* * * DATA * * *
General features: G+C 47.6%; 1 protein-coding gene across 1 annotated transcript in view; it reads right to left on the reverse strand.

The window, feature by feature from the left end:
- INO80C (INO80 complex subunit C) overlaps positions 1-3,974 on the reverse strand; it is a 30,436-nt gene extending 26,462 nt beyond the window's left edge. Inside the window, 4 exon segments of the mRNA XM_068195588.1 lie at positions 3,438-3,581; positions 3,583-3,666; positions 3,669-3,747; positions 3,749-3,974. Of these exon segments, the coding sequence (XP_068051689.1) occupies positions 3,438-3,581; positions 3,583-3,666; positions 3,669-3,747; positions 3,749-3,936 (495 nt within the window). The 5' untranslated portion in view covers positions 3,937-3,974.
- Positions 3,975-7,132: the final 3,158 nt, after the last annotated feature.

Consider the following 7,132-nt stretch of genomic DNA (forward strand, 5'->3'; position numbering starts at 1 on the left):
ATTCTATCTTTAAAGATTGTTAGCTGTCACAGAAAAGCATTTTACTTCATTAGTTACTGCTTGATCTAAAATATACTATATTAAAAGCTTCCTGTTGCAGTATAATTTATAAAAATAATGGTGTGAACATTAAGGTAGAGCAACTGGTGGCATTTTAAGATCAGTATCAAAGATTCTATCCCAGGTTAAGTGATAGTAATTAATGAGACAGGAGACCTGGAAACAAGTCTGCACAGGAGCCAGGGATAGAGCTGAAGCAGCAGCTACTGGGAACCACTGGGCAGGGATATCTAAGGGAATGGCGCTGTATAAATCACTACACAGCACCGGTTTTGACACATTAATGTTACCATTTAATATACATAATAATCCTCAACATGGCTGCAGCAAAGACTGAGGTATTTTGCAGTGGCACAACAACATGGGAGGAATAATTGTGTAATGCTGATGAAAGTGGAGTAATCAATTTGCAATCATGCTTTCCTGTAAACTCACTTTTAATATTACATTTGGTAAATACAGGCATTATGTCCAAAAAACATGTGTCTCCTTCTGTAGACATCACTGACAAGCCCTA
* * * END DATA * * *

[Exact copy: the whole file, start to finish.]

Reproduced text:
General features: G+C 47.6%; 1 protein-coding gene across 1 annotated transcript in view; it reads right to left on the reverse strand.

The window, feature by feature from the left end:
- INO80C (INO80 complex subunit C) overlaps positions 1-3,974 on the reverse strand; it is a 30,436-nt gene extending 26,462 nt beyond the window's left edge. Inside the window, 4 exon segments of the mRNA XM_068195588.1 lie at positions 3,438-3,581; positions 3,583-3,666; positions 3,669-3,747; positions 3,749-3,974. Of these exon segments, the coding sequence (XP_068051689.1) occupies positions 3,438-3,581; positions 3,583-3,666; positions 3,669-3,747; positions 3,749-3,936 (495 nt within the window). The 5' untranslated portion in view covers positions 3,937-3,974.
- Positions 3,975-7,132: the final 3,158 nt, after the last annotated feature.

Consider the following 7,132-nt stretch of genomic DNA (forward strand, 5'->3'; position numbering starts at 1 on the left):
ATTCTATCTTTAAAGATTGTTAGCTGTCACAGAAAAGCATTTTACTTCATTAGTTACTGCTTGATCTAAAATATACTATATTAAAAGCTTCCTGTTGCAGTATAATTTATAAAAATAATGGTGTGAACATTAAGGTAGAGCAACTGGTGGCATTTTAAGATCAGTATCAAAGATTCTATCCCAGGTTAAGTGATAGTAATTAATGAGACAGGAGACCTGGAAACAAGTCTGCACAGGAGCCAGGGATAGAGCTGAAGCAGCAGCTACTGGGAACCACTGGGCAGGGATATCTAAGGGAATGGCGCTGTATAAATCACTACACAGCACCGGTTTTGACACATTAATGTTACCATTTAATATACATAATAATCCTCAACATGGCTGCAGCAAAGACTGAGGTATTTTGCAGTGGCACAACAACATGGGAGGAATAATTGTGTAATGCTGATGAAAGTGGAGTAATCAATTTGCAATCATGCTTTCCTGTAAACTCACTTTTAATATTACATTTGGTAAATACAGGCATTATGTCCAAAAAACATGTGTCTCCTTCTGTAGACATCACTGACAAGCCCTA